When I started working at UC San Diego a few months later, I met a Chicano staff member named Felipe Rangel that had started his own Danzante Azteca. I joined the UCSD Chicano/Latino Staff Association and came to know Felipe pretty well. He invited me to observe his Danzante’s practices and eventually gave me a chance to play the drum that drove the group’s dancers. It felt like an incredible experience to me, something very spiritual. Felipe had researched various aspects of Aztec culture in Mexico dating back centuries. The uniforms or “vestuarios” of his group were designed from images of Aztec dancers in books on Mexican history and culture. I came to find out that there were Danzantes Aztecas based in Mexico City as well as in Chicano communities throughout the Southwestern U.S. Along with Felipe and his family, all of whom were members of his Danzante, I attended and played the drum, or “Hue Hue” at a ceremony marking the spring equinox among some of the Danzantes in Southern California. It was obvious that the members of these Danzantes did not just dance for fun or to provide entertainment. In some way, they were trying to preserve through practice the spiritual values of our Mexican ancestors long before Christianity and colonization came to the Americas. Much later, I read an interesting article that referenced contemporary Danzante culture called, “The Aztec World’s Presence in Colonial and Modern México” (2008) by Moctezuma.
I remember one very surreal experience as a drummer in Felipe’s Danzante. I don’t remember its name but a church in San Diego’s Barrio Logan invited us to play at the church. The amazing thing was that we actually performed as a Danzante Azteca, clearly a non-Christian practice, during a morning mass of this Catholic Church. I didn’t meet the priest but he must have been a lot more progressive than most. Likewise, I was surprised that the Catholic congregation, often very conservative, allowed us to perform during mass. The acoustics inside the church were incredible, and playing that drum during a Catholic mass made for a very moving experience for me. After serving as part of the Danzante for about a year, I had to leave. My doctoral classes, along with a full-time professional job, didn’t give me a chance to devote myself to practices and performances and I knew that Danzante is not something to pursue without maximum dedication.
I suppose that all these spiritual experiences and considerations stirred inside me but I didn’t really set aside the reflection time to process them and reach any conclusions. It’s also a reality that among Chicano activists, our conversations were so political that there was never a space for “spiritual talk.” At least that was my experience. Although we were constantly engaged in developing strategy to strengthen Chicano/Mexicano culture, including language and identity, through education and other institutions, we never discussed what type of spiritual experiences or structures would best facilitate the empowerment of Chicano communities.
More experiences pushed my thinking about all this. By the late 1990’s, I had become a huge fan of Afro Cuban music, even playing the congas as a hobby that became a passion. In 2007, I had my first visit to Havana, Cuba. I was initially attracted to the music but also by the intense national effort by Cuba to decolonize after the triumph of its revolution in 1959. From my days as a college undergraduate in the 1970’s, I had great respect for the accomplishments of Fidel Castro, Che Guevara, and other contributors to the Cuban revolution. I was also aware that Cuba had undertaken significant educational reforms to increase literacy and achievement across a broad swath of the Cuban population. After visiting Cuba for the first time, I decided to write an academic paper on Cuba and its potential contribution to Chicano empowerment in the U.S. Cuba seemed like a unique situation in which unlike virtually any other Latin American country including México, Cuba successfully undertook a broad, transformative effort to decolonize after more than a century of direct oppression by first Europe and then the United States. Although it often made the mistake of replicating other European models such as the Soviet Union and East Germany, respectively, rather than models grounded in Cuban culture and history, Cuba tried very hard to avoid copying the racist, Eurocentric models of the U.S.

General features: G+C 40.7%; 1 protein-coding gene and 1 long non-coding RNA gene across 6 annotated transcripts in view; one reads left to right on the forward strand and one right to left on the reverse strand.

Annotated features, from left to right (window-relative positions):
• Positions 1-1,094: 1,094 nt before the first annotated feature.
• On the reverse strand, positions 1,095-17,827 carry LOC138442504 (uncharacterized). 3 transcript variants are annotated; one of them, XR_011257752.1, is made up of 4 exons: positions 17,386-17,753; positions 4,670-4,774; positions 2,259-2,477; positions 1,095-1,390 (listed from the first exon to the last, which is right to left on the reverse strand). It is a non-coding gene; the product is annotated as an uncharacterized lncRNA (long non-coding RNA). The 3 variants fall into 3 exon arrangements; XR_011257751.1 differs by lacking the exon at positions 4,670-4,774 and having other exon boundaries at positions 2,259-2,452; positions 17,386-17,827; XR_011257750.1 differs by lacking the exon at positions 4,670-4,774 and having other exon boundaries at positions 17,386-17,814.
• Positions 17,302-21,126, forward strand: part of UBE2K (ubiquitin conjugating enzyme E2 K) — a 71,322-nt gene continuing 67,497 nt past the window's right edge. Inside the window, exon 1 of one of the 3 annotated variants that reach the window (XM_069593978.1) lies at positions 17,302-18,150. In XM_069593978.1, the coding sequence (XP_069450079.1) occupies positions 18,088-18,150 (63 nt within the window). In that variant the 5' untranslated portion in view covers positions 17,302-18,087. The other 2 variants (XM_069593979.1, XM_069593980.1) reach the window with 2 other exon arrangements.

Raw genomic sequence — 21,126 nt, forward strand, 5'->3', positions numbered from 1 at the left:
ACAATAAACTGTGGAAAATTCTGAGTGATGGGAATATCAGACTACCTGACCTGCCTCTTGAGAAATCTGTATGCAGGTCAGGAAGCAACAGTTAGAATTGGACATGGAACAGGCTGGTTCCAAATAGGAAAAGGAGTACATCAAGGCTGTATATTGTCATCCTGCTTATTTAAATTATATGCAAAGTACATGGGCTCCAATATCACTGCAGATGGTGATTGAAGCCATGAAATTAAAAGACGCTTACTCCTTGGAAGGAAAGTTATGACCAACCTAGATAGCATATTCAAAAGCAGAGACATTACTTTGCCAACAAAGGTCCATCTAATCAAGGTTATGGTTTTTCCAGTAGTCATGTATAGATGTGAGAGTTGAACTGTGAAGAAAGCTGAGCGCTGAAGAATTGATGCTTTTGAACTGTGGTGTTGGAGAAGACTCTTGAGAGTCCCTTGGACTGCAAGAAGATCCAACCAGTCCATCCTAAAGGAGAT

In researching my paper, I read a very interesting book by Christine Ayorinde titled, “Afro-Cuban religiosity, revolution, and national identity” (2004). Ayorinde provides a historic perspective on the perseverance of African culture, particularly religion, in Cuba. She describes the stance on religion taken by the Cuban government after the triumph of the revolution in 1959. As part of decolonization, the government perceived religion as the sort of dogma that inhibited the empowerment of Cuban people. However, they saw Catholicism, with its highly organized hierarchy based in Europe, as more insidious and damaging than the less visible worship of Afro Cuban religions in Cuba. Amazingly, the descendants of slaves from the Congo region of Africa, the region that now includes Nigeria, and the Dahomey and Calabar regions managed to maintain their specific religious practice even in the face of extreme colonialism. The post-revolutionary Cuban government seemed to evolve its perspective of these Afro Cuban religious practices. After their initial perception of them as dysfunctional dogma, they began to recognize that practitioners often avoided “delinquent” behavior as a result of their religious adherence to African-based practices. At a certain point, the Cuban government began to market the music and dance of Afro Cuban religions to tourists from Europe and Latin America. Eventually, the government seemed to move toward a more positive perspective of Afro Cuban religious practice, especially preferred over Catholicism. According to Ayorinde, there were persistent rumors in Cuba that a number of high level Cuban officials, even Fidel Castro himself, practiced an Afro Cuban religion. Of course, the Cuban government has had a long-standing relationship with some African countries, even dispatching Cuban troops to help Angola fight off the imperialism of South Africa.